New method to control bee parasite
New method to control parasite

 

As an advocate of oxalic acid sublimation, it is great to see this very effective method of varroa destructor management catching on.

and other insect pollinators can tolerate many things, but not even the hardiest of creatures can tolerate a number of ‘things’ at the ‘same time’.
Top on the list of ‘things’ are: mite / dwindling foraging / mono-crop deserts  / pesticides / import of bees spreading problems, to name but a few.

Control of varroa will, at least, buy some time, until we address some of the other deadly things that bees are facing, right now.

 

A way to control a parasitic mite that is responsible for the dwindling number of bee colonies worldwide has been discovered.

Varroa destructor has become harder to control since the 1980’s after developing resistance to several pesticides. is used as a natural miticide to protect the bees and researchers looked into what method of application was the most effective.

Scientists from the University of Sussex state oxalic acid applied via in colonies, was a highly effective way of controlling V. destructor, without harming the bees.

International bee research association science director Norman Carreck, said: “The publication of this study is very timely, as an oxalic acid product has for the first time recently been approved in the UK, and will want to see these results obtained under UK conditions.”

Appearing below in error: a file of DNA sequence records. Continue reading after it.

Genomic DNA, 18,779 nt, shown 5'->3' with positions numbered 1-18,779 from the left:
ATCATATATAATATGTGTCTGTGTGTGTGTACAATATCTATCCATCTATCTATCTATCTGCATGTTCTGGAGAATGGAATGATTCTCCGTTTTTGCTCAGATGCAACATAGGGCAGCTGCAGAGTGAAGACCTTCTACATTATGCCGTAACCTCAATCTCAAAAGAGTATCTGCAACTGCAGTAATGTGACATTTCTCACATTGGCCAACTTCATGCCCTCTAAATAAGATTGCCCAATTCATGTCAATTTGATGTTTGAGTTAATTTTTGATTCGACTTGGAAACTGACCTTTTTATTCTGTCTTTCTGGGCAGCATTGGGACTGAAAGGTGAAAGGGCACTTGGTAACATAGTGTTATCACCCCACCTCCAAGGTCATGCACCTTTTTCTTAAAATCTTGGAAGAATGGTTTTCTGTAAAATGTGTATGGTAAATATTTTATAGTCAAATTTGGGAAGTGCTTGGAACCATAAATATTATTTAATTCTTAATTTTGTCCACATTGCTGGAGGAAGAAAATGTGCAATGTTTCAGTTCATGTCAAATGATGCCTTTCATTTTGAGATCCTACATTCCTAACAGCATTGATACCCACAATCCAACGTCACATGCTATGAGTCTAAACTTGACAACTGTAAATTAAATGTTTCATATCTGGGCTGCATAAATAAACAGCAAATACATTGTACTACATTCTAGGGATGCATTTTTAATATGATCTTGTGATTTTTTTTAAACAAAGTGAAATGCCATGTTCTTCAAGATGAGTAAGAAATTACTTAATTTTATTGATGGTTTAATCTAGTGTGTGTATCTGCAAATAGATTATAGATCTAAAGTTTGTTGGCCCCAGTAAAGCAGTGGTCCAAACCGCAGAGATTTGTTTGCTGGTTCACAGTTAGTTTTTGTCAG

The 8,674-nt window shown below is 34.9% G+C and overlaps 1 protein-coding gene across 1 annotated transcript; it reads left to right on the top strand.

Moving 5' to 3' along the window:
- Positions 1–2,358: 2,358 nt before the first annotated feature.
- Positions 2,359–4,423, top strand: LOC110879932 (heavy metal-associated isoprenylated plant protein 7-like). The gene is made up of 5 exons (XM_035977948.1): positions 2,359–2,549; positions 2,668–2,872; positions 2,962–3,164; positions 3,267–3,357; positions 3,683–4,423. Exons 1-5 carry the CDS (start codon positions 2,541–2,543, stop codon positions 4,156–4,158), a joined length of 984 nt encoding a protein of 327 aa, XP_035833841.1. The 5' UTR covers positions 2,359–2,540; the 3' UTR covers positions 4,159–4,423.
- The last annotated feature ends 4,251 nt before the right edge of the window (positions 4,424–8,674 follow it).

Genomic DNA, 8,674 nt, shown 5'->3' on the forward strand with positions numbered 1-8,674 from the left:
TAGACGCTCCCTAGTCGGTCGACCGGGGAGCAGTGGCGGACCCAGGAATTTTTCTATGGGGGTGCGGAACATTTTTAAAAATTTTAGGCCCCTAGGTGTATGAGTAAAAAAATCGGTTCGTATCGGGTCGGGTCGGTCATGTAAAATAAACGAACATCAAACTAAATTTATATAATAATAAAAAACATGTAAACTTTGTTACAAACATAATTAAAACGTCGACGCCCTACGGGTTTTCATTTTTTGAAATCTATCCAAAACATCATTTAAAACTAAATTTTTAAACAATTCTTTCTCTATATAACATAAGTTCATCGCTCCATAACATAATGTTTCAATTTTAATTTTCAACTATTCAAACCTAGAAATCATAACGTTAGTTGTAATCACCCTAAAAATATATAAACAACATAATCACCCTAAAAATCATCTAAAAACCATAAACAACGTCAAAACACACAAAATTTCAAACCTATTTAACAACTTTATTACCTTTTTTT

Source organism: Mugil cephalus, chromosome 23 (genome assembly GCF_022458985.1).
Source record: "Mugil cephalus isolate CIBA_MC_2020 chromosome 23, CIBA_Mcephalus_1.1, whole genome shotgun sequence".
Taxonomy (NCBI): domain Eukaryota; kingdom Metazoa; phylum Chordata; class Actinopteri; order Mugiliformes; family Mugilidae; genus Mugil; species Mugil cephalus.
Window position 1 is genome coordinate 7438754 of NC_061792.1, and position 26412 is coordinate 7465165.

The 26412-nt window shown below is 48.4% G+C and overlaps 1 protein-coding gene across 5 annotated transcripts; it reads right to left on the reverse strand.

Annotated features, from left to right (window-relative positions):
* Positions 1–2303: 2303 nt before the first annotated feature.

Trickling, spraying and sublimation (heating crystals to form a vapour) at three doses, was carried out on more than 100 honey bee colonies. Sublimation was found to cause the highest V. destructor mortality rates, with the least honey bee casualties at the lowest concentration of oxalic acid.

More than 95% of colonies treated in winter survived until spring with 98% mortality rate for the mites.

V destructor is also believed to be responsible for colony collapse disorder, where a large number of worker bees just fly off and leave behind the queen bee with a few immature bees to look after her.

RNA interference is another proposed method to ‘knock out’ genes in the mite to render them harmless. Another is developing strains of bees that can detect damaged pupae and remove from the bee hive before the infection spreads further.

The paper was published in the Journal of Apicultural Research.

 

 

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